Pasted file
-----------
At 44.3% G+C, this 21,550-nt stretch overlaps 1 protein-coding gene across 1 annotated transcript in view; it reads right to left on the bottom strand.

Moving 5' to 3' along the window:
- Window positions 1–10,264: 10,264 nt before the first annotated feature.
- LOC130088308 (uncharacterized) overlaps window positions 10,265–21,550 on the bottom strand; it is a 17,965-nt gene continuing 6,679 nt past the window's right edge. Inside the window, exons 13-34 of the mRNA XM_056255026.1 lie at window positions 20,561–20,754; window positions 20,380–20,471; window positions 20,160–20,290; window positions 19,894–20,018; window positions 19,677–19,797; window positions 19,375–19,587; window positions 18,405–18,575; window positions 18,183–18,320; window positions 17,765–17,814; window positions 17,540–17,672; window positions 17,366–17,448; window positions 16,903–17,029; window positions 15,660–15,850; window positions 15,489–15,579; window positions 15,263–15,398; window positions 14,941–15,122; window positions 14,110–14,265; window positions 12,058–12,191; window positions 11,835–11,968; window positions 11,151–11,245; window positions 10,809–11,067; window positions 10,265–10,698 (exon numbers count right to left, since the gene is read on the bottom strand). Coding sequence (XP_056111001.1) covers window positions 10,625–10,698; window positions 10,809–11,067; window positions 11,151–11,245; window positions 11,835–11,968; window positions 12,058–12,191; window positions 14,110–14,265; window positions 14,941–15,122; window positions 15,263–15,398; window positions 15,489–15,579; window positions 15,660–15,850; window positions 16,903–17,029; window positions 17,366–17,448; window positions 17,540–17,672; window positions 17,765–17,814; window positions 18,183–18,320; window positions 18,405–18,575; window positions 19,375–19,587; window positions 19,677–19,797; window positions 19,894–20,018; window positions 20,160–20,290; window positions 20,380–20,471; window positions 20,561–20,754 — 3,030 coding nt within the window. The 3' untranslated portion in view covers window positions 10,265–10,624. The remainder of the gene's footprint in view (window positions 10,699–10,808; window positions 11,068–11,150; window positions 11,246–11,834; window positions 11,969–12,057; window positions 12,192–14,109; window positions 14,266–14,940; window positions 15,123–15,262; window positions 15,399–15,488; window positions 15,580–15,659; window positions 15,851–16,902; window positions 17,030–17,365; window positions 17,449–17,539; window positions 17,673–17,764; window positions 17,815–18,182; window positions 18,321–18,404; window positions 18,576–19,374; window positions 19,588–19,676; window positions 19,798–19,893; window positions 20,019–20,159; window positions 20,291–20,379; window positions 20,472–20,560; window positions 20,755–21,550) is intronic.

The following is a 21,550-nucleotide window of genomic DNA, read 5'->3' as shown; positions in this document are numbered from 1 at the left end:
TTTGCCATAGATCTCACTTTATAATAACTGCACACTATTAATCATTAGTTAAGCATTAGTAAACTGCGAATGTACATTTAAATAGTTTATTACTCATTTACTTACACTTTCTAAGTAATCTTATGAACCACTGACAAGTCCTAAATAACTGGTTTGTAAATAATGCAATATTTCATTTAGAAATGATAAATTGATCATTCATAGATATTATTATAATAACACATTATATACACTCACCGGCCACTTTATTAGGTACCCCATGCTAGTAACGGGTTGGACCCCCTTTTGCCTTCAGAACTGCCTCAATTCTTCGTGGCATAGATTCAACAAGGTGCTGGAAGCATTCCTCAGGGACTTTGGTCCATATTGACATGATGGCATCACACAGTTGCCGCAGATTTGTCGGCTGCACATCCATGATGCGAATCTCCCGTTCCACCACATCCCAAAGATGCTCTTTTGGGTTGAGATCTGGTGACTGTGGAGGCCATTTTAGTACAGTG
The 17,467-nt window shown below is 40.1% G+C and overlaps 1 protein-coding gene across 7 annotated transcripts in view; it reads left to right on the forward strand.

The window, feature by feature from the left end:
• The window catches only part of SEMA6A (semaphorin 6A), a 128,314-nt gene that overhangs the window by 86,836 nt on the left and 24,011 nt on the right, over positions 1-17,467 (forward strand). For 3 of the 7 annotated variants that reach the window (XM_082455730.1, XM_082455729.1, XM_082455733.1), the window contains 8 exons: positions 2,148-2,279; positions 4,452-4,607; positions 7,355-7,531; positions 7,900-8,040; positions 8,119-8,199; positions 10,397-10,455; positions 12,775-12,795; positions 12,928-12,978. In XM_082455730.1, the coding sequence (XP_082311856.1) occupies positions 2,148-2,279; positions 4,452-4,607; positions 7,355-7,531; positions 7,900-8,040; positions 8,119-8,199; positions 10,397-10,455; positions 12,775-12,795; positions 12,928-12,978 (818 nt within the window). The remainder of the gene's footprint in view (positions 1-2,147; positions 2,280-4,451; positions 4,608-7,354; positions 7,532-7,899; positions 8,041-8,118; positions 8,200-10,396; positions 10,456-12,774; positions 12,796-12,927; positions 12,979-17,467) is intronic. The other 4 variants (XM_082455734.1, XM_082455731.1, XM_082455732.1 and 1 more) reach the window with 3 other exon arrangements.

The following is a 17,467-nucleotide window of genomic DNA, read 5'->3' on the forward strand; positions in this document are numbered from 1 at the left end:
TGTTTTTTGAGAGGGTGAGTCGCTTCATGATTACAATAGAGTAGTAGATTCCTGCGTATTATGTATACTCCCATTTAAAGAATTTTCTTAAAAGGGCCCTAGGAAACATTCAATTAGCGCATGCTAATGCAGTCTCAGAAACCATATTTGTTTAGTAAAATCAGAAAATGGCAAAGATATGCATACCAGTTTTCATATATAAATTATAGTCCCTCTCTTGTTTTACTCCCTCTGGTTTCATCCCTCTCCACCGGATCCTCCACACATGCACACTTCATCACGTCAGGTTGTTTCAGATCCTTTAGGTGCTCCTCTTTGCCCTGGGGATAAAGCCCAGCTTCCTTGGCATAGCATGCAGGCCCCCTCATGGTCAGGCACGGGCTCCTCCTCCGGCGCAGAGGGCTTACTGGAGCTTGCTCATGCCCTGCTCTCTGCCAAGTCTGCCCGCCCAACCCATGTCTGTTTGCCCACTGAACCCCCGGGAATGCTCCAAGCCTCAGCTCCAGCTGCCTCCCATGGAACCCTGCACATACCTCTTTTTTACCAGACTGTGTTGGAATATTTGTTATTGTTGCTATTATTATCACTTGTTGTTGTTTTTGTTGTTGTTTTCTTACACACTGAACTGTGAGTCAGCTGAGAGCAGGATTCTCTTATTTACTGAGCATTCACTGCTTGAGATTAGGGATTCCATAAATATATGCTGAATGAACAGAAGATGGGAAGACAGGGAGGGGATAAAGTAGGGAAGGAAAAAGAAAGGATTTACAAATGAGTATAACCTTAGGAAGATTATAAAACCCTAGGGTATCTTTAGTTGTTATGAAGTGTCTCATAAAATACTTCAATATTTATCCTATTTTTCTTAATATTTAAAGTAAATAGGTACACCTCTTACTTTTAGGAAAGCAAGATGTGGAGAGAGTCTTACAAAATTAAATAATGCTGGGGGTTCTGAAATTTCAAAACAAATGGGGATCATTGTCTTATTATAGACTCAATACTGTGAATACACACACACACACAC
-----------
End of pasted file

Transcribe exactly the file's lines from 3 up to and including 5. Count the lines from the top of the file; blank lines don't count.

- Window positions 1–10,264: 10,264 nt before the first annotated feature.
- LOC130088308 (uncharacterized) overlaps window positions 10,265–21,550 on the bottom strand; it is a 17,965-nt gene continuing 6,679 nt past the window's right edge. Inside the window, exons 13-34 of the mRNA XM_056255026.1 lie at window positions 20,561–20,754; window positions 20,380–20,471; window positions 20,160–20,290; window positions 19,894–20,018; window positions 19,677–19,797; window positions 19,375–19,587; window positions 18,405–18,575; window positions 18,183–18,320; window positions 17,765–17,814; window positions 17,540–17,672; window positions 17,366–17,448; window positions 16,903–17,029; window positions 15,660–15,850; window positions 15,489–15,579; window positions 15,263–15,398; window positions 14,941–15,122; window positions 14,110–14,265; window positions 12,058–12,191; window positions 11,835–11,968; window positions 11,151–11,245; window positions 10,809–11,067; window positions 10,265–10,698 (exon numbers count right to left, since the gene is read on the bottom strand). Coding sequence (XP_056111001.1) covers window positions 10,625–10,698; window positions 10,809–11,067; window positions 11,151–11,245; window positions 11,835–11,968; window positions 12,058–12,191; window positions 14,110–14,265; window positions 14,941–15,122; window positions 15,263–15,398; window positions 15,489–15,579; window positions 15,660–15,850; window positions 16,903–17,029; window positions 17,366–17,448; window positions 17,540–17,672; window positions 17,765–17,814; window positions 18,183–18,320; window positions 18,405–18,575; window positions 19,375–19,587; window positions 19,677–19,797; window positions 19,894–20,018; window positions 20,160–20,290; window positions 20,380–20,471; window positions 20,561–20,754 — 3,030 coding nt within the window. The 3' untranslated portion in view covers window positions 10,265–10,624. The remainder of the gene's footprint in view (window positions 10,699–10,808; window positions 11,068–11,150; window positions 11,246–11,834; window positions 11,969–12,057; window positions 12,192–14,109; window positions 14,266–14,940; window positions 15,123–15,262; window positions 15,399–15,488; window positions 15,580–15,659; window positions 15,851–16,902; window positions 17,030–17,365; window positions 17,449–17,539; window positions 17,673–17,764; window positions 17,815–18,182; window positions 18,321–18,404; window positions 18,576–19,374; window positions 19,588–19,676; window positions 19,798–19,893; window positions 20,019–20,159; window positions 20,291–20,379; window positions 20,472–20,560; window positions 20,755–21,550) is intronic.

The following is a 21,550-nucleotide window of genomic DNA, read 5'->3' as shown; positions in this document are numbered from 1 at the left end: